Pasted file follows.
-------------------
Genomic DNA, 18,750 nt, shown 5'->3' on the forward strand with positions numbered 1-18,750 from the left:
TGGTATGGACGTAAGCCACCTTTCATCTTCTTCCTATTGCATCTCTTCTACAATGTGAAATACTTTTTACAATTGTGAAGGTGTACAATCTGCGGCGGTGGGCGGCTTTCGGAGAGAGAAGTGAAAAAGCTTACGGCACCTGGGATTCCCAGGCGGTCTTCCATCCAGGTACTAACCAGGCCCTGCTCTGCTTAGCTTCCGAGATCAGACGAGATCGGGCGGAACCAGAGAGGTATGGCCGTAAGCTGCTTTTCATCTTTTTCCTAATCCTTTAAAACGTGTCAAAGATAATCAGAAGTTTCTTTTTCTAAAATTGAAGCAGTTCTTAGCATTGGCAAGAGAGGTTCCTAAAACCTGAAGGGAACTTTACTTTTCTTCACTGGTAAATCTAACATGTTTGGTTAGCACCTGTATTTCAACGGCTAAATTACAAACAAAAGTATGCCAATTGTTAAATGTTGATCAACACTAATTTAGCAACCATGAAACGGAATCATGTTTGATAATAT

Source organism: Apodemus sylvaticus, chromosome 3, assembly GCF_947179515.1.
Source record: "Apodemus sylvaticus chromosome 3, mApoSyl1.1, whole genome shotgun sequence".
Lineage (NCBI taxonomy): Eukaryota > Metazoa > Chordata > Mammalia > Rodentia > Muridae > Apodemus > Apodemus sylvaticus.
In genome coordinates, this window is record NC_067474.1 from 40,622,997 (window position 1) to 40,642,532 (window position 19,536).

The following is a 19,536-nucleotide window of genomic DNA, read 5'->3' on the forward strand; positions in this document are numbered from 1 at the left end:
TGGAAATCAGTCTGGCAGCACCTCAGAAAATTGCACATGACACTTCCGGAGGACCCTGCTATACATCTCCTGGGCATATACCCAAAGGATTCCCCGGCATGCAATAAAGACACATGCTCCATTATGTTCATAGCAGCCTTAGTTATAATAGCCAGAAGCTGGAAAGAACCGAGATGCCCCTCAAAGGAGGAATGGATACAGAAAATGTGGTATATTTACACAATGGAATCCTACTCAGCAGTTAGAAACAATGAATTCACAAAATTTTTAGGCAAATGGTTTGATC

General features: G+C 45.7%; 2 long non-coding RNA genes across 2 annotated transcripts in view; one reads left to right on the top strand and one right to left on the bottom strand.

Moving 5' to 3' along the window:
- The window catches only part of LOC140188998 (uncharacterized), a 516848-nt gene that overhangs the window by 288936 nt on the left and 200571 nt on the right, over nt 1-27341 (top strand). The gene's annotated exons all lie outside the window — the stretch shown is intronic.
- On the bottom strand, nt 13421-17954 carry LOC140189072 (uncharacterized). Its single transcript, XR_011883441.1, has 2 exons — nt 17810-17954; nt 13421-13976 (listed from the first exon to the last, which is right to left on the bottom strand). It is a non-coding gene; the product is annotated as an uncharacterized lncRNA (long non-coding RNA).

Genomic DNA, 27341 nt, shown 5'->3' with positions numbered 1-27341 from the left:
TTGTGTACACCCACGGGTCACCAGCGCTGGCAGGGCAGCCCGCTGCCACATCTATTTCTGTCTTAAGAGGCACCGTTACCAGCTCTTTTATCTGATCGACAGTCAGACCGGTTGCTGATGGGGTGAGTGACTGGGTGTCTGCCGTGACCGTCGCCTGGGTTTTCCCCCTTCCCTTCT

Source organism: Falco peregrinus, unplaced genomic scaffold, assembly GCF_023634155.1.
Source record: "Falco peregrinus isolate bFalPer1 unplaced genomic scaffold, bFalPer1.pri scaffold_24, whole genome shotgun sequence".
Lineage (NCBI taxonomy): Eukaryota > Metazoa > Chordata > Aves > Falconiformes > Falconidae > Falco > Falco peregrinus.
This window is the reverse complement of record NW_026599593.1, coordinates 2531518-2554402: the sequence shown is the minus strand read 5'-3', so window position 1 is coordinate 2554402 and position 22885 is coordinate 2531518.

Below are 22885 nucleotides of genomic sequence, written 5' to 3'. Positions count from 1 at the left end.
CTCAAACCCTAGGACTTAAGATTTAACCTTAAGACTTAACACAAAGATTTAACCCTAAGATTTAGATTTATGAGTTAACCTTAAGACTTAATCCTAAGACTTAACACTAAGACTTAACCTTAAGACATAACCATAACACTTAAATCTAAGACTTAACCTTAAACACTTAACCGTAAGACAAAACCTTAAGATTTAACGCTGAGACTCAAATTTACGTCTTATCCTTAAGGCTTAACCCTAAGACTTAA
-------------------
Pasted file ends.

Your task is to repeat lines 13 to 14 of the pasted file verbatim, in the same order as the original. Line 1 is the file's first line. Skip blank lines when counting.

Genomic DNA, 27341 nt, shown 5'->3' with positions numbered 1-27341 from the left:
TTGTGTACACCCACGGGTCACCAGCGCTGGCAGGGCAGCCCGCTGCCACATCTATTTCTGTCTTAAGAGGCACCGTTACCAGCTCTTTTATCTGATCGACAGTCAGACCGGTTGCTGATGGGGTGAGTGACTGGGTGTCTGCCGTGACCGTCGCCTGGGTTTTCCCCCTTCCCTTCT